“If you believe your boss is an overbearing fool, you have no control over how they behave, but you do have control over how you react to their behavior. So go through each of the points (good and bad) and mark ‘control,’ ‘influence,’ or ‘no control’. It’s then down to you to take the parts that light you up and you have control over, and to work out a plan to incorporate more of that into your every day.”
Ellera suggests, “Look at the parts that frustrate you but you have control over, and work out how you can get less of that in your day. Once you’ve worked on these, go onto the things that you have influence over and do the same. Then consciously agree to let go of the things you have no control over. But know that even with these, you always have control over how you choose to react to them. And it is a choice.”
Learn to soothe your nervous system.
“When we get stressed, we lose full access to parts of our brain, as the body is focusing on more imminent threats (previously the hungry lion, now the looming deadline or the angry looking boss heading your way). When our body is in this threat mode, we also lose the ability to communicate properly and build connections with others, both of which are imperative for our workplace success and mental well-being,“ Ellera says.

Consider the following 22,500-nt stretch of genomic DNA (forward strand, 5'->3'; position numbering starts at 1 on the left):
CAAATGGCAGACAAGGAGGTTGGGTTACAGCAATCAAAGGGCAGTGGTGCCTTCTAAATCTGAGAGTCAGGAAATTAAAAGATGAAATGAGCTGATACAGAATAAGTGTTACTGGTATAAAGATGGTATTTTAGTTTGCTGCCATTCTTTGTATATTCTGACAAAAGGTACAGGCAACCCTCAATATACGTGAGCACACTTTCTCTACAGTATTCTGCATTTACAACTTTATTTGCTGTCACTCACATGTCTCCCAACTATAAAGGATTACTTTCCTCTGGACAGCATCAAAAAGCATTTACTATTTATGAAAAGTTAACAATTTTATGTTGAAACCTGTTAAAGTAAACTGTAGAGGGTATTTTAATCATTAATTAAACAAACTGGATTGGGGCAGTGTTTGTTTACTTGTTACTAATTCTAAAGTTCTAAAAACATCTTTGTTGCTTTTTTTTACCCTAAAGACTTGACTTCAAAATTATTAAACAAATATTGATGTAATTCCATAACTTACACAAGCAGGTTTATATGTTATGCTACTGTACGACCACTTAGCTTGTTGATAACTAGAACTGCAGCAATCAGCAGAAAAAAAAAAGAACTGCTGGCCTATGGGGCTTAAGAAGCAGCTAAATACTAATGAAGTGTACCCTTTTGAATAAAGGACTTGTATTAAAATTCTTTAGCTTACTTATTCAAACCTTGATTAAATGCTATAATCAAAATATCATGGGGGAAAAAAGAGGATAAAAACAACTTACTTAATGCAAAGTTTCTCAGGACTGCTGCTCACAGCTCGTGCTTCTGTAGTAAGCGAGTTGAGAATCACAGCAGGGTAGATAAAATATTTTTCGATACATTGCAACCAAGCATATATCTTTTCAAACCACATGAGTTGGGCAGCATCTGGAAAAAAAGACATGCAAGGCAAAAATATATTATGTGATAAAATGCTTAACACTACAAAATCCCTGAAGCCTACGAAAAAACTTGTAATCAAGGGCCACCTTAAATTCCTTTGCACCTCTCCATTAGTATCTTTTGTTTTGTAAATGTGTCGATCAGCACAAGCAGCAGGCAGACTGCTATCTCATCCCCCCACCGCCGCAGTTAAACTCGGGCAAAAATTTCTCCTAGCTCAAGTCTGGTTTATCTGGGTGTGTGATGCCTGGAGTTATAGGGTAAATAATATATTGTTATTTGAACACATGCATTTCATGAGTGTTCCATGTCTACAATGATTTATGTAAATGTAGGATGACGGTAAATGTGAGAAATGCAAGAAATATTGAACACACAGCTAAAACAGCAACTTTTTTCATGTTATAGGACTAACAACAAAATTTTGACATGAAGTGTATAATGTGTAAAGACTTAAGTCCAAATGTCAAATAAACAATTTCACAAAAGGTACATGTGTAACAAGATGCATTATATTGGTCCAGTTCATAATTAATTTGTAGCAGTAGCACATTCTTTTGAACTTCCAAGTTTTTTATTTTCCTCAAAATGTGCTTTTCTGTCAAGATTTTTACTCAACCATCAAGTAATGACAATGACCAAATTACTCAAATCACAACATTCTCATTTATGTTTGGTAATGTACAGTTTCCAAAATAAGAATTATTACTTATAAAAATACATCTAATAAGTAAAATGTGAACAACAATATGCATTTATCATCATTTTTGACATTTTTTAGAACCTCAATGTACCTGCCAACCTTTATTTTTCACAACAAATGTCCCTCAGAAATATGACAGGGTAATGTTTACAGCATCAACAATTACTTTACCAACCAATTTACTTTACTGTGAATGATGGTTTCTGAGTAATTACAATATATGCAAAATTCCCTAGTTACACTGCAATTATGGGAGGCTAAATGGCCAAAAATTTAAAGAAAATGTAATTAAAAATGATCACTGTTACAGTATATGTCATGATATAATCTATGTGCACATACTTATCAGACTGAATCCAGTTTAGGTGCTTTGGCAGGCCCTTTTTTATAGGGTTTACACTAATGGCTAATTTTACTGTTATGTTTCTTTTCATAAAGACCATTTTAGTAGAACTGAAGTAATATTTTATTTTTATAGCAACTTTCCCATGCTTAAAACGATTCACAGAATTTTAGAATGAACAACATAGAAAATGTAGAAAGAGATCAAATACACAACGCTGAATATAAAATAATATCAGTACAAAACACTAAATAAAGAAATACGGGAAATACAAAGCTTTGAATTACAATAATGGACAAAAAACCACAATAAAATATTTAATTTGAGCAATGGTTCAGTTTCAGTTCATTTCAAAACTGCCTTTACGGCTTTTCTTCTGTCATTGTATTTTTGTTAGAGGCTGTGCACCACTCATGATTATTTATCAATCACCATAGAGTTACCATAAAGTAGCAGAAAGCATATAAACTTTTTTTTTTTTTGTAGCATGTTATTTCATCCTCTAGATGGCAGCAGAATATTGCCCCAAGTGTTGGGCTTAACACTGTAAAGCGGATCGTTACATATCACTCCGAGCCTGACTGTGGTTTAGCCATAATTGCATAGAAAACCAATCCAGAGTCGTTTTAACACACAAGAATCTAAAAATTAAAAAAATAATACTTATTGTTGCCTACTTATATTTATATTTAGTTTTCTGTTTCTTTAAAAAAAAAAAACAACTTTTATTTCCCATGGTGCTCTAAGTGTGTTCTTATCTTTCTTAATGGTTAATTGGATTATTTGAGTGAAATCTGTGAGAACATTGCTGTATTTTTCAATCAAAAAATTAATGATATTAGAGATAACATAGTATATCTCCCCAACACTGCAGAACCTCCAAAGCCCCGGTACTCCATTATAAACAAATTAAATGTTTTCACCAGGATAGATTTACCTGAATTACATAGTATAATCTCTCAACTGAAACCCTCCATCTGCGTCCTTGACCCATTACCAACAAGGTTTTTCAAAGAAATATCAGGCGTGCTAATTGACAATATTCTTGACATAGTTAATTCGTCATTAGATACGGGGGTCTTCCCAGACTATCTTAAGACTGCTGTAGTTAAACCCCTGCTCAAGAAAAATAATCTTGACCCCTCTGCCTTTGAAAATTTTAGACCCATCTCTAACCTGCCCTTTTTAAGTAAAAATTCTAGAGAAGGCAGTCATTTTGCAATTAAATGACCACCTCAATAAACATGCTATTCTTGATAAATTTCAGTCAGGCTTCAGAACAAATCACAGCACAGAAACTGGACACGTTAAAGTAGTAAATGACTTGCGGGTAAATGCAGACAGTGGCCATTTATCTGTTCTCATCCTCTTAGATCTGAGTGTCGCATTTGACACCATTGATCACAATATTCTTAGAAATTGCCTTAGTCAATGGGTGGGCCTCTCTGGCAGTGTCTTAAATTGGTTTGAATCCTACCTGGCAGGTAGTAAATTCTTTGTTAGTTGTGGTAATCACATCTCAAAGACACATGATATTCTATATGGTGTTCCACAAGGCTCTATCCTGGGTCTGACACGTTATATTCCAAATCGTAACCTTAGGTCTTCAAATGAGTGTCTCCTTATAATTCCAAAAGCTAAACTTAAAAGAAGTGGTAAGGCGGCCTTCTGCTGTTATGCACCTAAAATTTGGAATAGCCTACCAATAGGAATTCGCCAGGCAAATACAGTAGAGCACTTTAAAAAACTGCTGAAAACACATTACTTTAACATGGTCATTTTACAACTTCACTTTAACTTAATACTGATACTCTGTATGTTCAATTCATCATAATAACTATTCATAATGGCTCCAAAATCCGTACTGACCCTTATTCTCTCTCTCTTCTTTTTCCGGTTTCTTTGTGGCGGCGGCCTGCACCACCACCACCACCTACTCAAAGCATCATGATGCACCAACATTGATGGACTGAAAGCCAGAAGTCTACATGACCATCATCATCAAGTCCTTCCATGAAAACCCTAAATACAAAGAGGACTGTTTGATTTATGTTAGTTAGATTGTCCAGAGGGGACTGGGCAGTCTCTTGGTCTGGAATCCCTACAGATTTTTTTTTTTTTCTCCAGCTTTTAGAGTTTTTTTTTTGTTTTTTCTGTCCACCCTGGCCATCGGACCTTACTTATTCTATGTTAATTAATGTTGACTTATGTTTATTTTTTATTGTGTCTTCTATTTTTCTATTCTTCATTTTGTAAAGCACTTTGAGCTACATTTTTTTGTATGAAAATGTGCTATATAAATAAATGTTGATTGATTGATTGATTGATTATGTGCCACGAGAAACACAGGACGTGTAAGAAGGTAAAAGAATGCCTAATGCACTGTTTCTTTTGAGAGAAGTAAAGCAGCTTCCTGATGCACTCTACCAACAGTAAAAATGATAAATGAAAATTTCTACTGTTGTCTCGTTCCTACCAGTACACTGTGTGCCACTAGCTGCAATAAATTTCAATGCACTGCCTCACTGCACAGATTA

“So to step out of this threat mode, we need to learn to soothe our nervous system, and we can do this by starting to become more aware of how our body is feeling in the moment. Are you breathing deeply, are your shoulders and jaw relaxed, are you feeling calm? Or are you taking short breaths in the top of your chest, feeling like you’re about to explode?
“Set a reminder on your phone to repeat every hour, and when it goes off, just take notice,” she instructs. “Become aware of what’s happening internally. Allow yourself the grace of taking three long, deep breaths in, exhaling each as slowly as you can through pursed lips, imagining you’re breathing out through a straw. This allows your nervous system to calm and means that your body can function fully and your brain can work optimally—because you can’t thrive in your job if your body is stuck in threat mode.”
Career experts give us the low-down.
Connect with others.
It takes a lot of energy for our body to function properly, and a lot of the time, we are taking more out of it than we are replenishing. This means we end up in an energy deficit; that’s when we feel sluggish, sleepy or downright exhausted.
“One thing that can help us to feel rejuvenated is to connect with people who make us feel safe,” says Ellera. “People who feel good to be around. This is when we can co-regulate our nervous systems—we move into step with other people’s breathing and heart-rate rhythm when we are relaxed with them. This can give us more energy and motivation in our workday. The key to this is making sure these relationships are built with growth in mind, so not hanging around with the group that spend their time complaining about work or their boss.